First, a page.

The jobs report released at 8:30 this morning was as a good a report as we could expect, more than ten years into the US economic expansion. The headline March numbers were an increase of 196,000 non-farm payrolls and an unemployment rate holding steady at 3.8%. I have some brief thoughts on this below, as well as on the jobless claims report that came out yesterday.
Here are the key numbers for March 2019:
- 196,000 jobs vs 1777,000 expected
- Prior revisions to Jan and Feb adding a net 14,000 jobs
- 182,000 private sector jobs vs. 170,000 expected
- 3.8% unemployment vs 3.8% expected and 3.8% previous
- Labor participation rate of 63.0%, down from 63.2%
- Average hourly earnings up 3.2% y-o-y vs 3.4% expected and 3.4% previous
- U-6 unemployment rate steady at 7.3%
Overall, I would say the establishment survey data were stronger than the household survey data, which were weak. But the totality here is of a job picture that -after having weakened somewhat – is doing just fine, especially given how late in the cycle we are. Ironically, I thought the last report, where the headline jobs number was terrible, was actually pretty good. This report’s headline is very good, but the data underneath – labor participation and average hourly earnings – were a bit weak.
I would actually prefer to concentrate on the jobless claims data because I like it better as a signal. And there, the trend has turned positive. Year-on-year change numbers are negative again, with the latest report pulling the 4-week average for initial claims down to 213,5000. That’s more than 9,000 claims lower than the year-ago figure of 222,750. So the spike in jobless claims looks to have been short-lived. And that’s a bullish signal.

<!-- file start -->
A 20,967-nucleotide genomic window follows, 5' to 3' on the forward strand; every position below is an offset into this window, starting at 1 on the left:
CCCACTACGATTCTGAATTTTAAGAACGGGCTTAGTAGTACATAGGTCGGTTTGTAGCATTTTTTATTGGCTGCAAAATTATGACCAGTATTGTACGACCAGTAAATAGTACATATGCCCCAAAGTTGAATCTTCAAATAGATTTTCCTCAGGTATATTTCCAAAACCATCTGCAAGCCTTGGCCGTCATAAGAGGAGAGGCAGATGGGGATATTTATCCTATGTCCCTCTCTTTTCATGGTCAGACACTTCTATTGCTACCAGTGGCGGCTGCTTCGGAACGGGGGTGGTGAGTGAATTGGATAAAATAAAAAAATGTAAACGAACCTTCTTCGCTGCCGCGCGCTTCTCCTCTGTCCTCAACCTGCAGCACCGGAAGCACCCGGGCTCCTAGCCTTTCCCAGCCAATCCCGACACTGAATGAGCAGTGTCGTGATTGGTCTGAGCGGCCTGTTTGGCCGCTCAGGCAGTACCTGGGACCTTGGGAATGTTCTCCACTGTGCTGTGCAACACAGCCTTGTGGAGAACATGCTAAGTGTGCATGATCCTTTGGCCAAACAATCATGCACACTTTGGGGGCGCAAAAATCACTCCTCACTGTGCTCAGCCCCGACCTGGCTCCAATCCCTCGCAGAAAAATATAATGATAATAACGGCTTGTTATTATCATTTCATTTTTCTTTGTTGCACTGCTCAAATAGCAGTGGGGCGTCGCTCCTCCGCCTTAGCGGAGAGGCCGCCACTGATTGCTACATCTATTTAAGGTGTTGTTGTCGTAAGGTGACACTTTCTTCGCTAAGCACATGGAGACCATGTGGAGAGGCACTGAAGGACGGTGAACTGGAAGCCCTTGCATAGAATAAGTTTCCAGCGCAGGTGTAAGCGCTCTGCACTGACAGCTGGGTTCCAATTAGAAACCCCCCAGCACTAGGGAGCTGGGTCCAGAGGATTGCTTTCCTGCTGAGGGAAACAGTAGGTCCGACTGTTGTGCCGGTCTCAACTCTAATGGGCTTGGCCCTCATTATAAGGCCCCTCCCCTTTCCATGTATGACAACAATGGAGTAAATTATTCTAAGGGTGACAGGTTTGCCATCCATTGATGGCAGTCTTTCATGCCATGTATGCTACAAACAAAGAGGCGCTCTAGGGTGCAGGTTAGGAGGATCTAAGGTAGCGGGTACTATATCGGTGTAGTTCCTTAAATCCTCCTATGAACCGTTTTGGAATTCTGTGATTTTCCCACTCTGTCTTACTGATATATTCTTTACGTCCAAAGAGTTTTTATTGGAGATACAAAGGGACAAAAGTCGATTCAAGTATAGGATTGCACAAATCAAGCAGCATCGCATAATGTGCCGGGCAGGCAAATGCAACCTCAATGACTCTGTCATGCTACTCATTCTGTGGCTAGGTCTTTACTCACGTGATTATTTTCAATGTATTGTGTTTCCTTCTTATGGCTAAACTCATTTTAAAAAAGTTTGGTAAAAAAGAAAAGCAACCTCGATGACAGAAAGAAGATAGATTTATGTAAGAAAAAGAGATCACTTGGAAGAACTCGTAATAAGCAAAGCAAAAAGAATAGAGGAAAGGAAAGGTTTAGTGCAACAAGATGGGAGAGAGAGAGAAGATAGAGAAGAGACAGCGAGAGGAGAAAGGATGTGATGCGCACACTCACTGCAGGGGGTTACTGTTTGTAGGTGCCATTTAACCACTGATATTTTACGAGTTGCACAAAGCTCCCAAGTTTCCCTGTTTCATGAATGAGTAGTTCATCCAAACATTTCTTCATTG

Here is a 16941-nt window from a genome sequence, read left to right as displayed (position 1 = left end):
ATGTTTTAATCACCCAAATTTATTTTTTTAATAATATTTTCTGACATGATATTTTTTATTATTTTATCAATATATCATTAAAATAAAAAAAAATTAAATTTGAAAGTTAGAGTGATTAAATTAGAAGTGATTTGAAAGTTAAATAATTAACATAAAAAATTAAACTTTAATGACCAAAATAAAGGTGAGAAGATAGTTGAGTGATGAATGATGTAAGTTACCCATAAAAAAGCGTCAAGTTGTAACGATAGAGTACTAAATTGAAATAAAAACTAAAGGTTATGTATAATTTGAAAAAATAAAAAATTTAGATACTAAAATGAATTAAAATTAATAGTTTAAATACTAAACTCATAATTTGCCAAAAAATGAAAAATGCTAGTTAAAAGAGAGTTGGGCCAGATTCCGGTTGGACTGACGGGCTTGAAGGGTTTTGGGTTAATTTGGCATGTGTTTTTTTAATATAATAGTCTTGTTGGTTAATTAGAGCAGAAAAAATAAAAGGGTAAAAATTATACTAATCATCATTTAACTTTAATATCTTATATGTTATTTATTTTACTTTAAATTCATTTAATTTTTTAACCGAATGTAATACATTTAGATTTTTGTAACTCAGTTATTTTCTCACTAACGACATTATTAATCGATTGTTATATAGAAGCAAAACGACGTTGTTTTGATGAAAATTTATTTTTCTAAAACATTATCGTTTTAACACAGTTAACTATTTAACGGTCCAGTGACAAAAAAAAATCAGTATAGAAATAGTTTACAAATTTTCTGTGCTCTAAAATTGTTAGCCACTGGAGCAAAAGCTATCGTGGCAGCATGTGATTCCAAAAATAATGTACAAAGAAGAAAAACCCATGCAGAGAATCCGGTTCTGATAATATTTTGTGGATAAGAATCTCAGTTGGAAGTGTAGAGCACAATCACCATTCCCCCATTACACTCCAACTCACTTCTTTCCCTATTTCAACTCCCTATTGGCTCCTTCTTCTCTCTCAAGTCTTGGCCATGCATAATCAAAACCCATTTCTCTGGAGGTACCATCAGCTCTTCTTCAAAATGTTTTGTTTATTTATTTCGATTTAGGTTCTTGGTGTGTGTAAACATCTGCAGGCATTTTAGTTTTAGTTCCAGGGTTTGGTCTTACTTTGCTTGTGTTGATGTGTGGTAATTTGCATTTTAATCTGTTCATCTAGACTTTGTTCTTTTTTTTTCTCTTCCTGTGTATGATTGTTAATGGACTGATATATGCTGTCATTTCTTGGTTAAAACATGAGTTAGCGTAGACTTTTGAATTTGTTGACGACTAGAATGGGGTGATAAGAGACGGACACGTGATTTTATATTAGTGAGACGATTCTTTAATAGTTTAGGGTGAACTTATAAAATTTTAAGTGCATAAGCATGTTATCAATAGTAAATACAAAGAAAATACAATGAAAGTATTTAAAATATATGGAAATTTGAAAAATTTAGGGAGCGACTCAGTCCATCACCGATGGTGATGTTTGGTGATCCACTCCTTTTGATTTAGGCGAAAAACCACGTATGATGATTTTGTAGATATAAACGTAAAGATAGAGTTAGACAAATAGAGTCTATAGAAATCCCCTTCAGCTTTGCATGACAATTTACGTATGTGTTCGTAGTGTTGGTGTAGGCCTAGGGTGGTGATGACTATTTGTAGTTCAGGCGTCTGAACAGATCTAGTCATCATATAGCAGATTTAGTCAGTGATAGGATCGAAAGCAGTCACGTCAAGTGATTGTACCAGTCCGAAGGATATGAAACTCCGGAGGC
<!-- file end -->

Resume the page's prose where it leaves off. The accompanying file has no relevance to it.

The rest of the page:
I would also point out that the continuing claims figure has also stabilized, with the average now at 1.743 million, just under 1000,000 less than the year-ago figure of 1.838 million.
The low level of initial claims, the falling level relative to last year, and the stabilization of continuing claims point to a job picture that has now stabilized after a difficult period during the government shutdown. It would be fair to postulate that a lot of the data set in early 2019 was negatively skewed due to the shutdown. And only now are we seeing cleaner – and better – figures.
All of this points to a sort of ‘Goldilocks’ outcome, with the US growing in the 2%ish trend range now that the Trump tax cut impact is waning. There is no indication that recession is threatening in the immediate future based on real economy data. Moreover, signals of credit distress are also lacking.The only signal that shows caution is the partial Treasury yield curve inversion. And here, I would note that the 2-10 year spread has yet to invert.
I see the US as a region of relative strength among developed economies, especially when you look to Canada, Australia, Japan and Europe, which are all showing signs of economic deterioration. Right now, the Fed is on hold. And after this report, I don’t see a change. I expect the Fed to remain with that stance for the foreseeable future.
In terms of the re-acceleration thesis, none of these numbers points discernibly in either direction. Maybe they point mildly toward re-acceleration as opposed to against it. I think we still have to wait until April to see whether the US economy has bottomed or whether there is further deceleration to come.